Despite Bird Flu Risk, Raw-Milk Drinkers Are Undaunted

To drink raw milk at any time is to flirt with dangerous germs. But, amid an unprecedented outbreak of H5N1 bird flu in US dairy cows, the risks have ratcheted up considerably. Health experts have stepped up warnings against drinking raw milk during the outbreak, the scope of which is still unknown.

Yet, raw milk enthusiasts are undaunted by the heightened risk. The California-based Raw Milk Institute called the warnings “clearly fearmongering.” The institute’s founder, Mark McAfee, told the Los Angeles Times this weekend that his customers are, in fact, specifically requesting raw milk from H5N1-infected cows. According to McAfee, his customers believe, without evidence, that directly drinking high levels of the avian influenza virus will give them immunity to the deadly pathogen.

Expert Michael Payne told the LA Times that the idea amounts to “playing Russian roulette with your health.” Payne, a researcher and dairy outreach coordinator at the Western Institute for Food Safety and Security at UC Davis, added, “Deliberately trying to infect yourself with a known pathogen flies in the face of all medical knowledge and common sense.”

Much remains unknown about the biology of avian influenza in cattle. Until March 25, when the US Department of Agriculture confirmed the virus in a dairy herd in Texas, cattle were generally considered virtually resistant to H5N1. But since then, the USDA has tallied 42 herds in nine states that have contracted the virus. Epidemiological data so far suggests that there has been cow-to-cow transmission following a single spillover event and that the 42 outbreak herds are connected by the movement of cattle between farms.

The limited data on the cows so far suggests that the animals largely develop mild illness from the infection and recover in a few weeks. Their mammary glands are the primary target of the virus. A preprint published earlier this month found that cows’ udders are rife with the molecular receptors that bird flu viruses latch onto to spark an infection. Moreover, the glands contain multiple types receptors, including ones targeted by human flu viruses as well as those targeted by bird flu viruses. Thus, dairy cows could potentially act as a mixing vessel for the different types of flu viruses to reassemble into new, outbreak-sparking variants.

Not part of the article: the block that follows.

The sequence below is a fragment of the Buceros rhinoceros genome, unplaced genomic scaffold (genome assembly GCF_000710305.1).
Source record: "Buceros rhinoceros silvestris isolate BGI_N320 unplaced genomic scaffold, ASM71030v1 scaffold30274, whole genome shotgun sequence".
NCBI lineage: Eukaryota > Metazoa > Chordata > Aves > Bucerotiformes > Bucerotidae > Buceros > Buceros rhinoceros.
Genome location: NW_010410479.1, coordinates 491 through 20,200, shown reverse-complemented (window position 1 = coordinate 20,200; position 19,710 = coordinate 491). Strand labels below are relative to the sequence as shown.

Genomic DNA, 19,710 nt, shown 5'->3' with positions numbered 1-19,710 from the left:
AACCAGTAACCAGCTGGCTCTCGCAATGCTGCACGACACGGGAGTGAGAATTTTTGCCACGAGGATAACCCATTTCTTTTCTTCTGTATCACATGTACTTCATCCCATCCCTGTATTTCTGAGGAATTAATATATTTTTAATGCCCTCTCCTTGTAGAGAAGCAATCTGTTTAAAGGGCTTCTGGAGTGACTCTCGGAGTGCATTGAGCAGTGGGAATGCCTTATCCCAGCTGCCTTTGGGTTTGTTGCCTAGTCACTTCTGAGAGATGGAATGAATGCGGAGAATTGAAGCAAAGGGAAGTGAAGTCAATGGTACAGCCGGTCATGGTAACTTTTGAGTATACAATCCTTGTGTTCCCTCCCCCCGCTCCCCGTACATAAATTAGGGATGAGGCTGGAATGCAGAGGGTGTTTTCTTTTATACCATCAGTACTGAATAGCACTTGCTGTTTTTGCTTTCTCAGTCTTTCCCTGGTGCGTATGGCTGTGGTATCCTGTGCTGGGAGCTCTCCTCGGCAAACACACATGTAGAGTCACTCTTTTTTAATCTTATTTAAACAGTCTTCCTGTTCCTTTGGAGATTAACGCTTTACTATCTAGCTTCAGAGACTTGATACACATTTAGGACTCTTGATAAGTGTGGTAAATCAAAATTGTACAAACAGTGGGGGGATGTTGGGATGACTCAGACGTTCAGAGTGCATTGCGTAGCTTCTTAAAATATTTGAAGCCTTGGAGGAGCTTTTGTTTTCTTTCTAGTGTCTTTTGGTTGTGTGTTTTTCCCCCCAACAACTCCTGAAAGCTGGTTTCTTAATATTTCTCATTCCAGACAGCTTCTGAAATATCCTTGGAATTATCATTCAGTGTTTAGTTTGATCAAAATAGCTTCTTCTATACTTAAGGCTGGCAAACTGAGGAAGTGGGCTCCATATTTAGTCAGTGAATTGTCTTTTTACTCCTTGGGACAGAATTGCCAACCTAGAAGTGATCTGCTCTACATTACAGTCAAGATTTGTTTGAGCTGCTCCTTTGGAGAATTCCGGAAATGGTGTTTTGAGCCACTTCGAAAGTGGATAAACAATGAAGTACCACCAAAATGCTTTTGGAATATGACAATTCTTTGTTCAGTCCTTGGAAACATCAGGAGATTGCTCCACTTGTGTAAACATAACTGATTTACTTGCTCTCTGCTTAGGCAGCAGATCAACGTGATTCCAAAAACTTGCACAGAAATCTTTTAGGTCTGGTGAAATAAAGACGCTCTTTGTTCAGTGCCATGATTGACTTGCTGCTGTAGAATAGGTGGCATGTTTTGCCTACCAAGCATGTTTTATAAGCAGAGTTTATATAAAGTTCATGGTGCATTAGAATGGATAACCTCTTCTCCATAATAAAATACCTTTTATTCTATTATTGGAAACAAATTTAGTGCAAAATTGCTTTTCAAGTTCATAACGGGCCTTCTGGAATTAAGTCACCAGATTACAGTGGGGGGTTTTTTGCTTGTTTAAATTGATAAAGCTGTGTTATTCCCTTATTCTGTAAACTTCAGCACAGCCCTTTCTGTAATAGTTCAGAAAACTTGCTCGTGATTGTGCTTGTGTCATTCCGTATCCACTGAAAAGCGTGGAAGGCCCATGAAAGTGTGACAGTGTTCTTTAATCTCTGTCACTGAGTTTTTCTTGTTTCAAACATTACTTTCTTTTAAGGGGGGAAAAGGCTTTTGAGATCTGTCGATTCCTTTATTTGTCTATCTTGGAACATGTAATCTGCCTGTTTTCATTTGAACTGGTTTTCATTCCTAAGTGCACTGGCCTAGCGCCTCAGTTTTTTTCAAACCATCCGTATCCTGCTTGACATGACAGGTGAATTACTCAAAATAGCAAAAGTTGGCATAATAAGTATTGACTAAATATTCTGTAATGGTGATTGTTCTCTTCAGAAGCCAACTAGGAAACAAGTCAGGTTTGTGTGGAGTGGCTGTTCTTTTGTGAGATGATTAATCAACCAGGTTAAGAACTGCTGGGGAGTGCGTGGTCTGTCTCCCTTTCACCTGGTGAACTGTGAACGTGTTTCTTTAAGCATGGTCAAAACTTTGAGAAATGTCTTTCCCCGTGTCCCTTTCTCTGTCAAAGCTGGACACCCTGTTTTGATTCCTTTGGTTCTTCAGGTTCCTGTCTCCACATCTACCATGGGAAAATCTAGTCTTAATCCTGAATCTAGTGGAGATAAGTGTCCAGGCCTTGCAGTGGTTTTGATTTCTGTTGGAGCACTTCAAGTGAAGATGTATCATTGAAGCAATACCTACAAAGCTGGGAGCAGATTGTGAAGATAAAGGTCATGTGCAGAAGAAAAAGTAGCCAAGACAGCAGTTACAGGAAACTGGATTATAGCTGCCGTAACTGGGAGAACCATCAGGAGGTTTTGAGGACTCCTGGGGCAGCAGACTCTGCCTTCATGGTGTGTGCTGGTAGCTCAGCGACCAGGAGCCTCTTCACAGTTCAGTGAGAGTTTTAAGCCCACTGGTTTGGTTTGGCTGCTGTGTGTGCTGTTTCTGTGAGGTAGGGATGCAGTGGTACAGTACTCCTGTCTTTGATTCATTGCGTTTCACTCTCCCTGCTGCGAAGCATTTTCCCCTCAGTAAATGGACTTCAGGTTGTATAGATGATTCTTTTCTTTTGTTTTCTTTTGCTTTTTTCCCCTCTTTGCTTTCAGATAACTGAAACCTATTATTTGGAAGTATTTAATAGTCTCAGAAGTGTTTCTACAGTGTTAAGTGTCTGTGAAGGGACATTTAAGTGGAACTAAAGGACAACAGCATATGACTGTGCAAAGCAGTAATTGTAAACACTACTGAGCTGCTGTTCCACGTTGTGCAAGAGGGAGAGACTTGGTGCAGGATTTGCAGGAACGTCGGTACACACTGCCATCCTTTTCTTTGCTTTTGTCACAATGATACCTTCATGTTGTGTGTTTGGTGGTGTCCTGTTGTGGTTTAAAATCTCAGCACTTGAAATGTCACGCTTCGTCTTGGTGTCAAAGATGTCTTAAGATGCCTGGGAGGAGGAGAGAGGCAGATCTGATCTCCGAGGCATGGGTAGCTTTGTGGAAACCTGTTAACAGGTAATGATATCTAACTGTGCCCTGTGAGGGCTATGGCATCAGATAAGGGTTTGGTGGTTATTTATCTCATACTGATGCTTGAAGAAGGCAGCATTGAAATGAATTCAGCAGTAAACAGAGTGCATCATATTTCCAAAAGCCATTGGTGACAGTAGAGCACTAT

With the virus apparently having a field day in cows’ udders, researchers have found raw milk to be brimming with high levels of H5N1 viral particles—and those particles appear readily capable of spilling over to other mammals. In a case study last month, researchers reported that a group of about two dozen farm cats developed severe illness after drinking milk from H5N1-infected cows. Some developed severe neurological symptoms. More than half the cats died in a matter of days.

Deadly Virus

Data on flu receptors in the two animals may explain the difference between cows and cats. While the cow’s mammary gland had loads of multiple types of flu receptors, those receptors were less common in other parts of the cow, including the respiratory tract and brain. This may explain why they tend to have a mild infection. Cats, on the other hand, appear to have receptors more widely distributed, with infected cats showing viral invasion of the lungs, hearts, eyes, and brains.

Raw milk devotees—who claim without evidence that drinking raw milk provides health benefits over drinking pasteurized milk—dismiss the risk of exposure to H5N1. They confidently argue—also without evidence—that the human digestive system will destroy the virus. And they highlight that there is no documented evidence of a human ever becoming infected with H5N1 from drinking tainted milk.

The latter point on the lack of evidence of milkborne H5N1 transmission is true. However, the current outbreak is the first known spillover of highly pathogenic avian influenza (HPAI) to dairy cow mammary glands. As such, it presents the first known opportunity for such milk-based transmission to occur.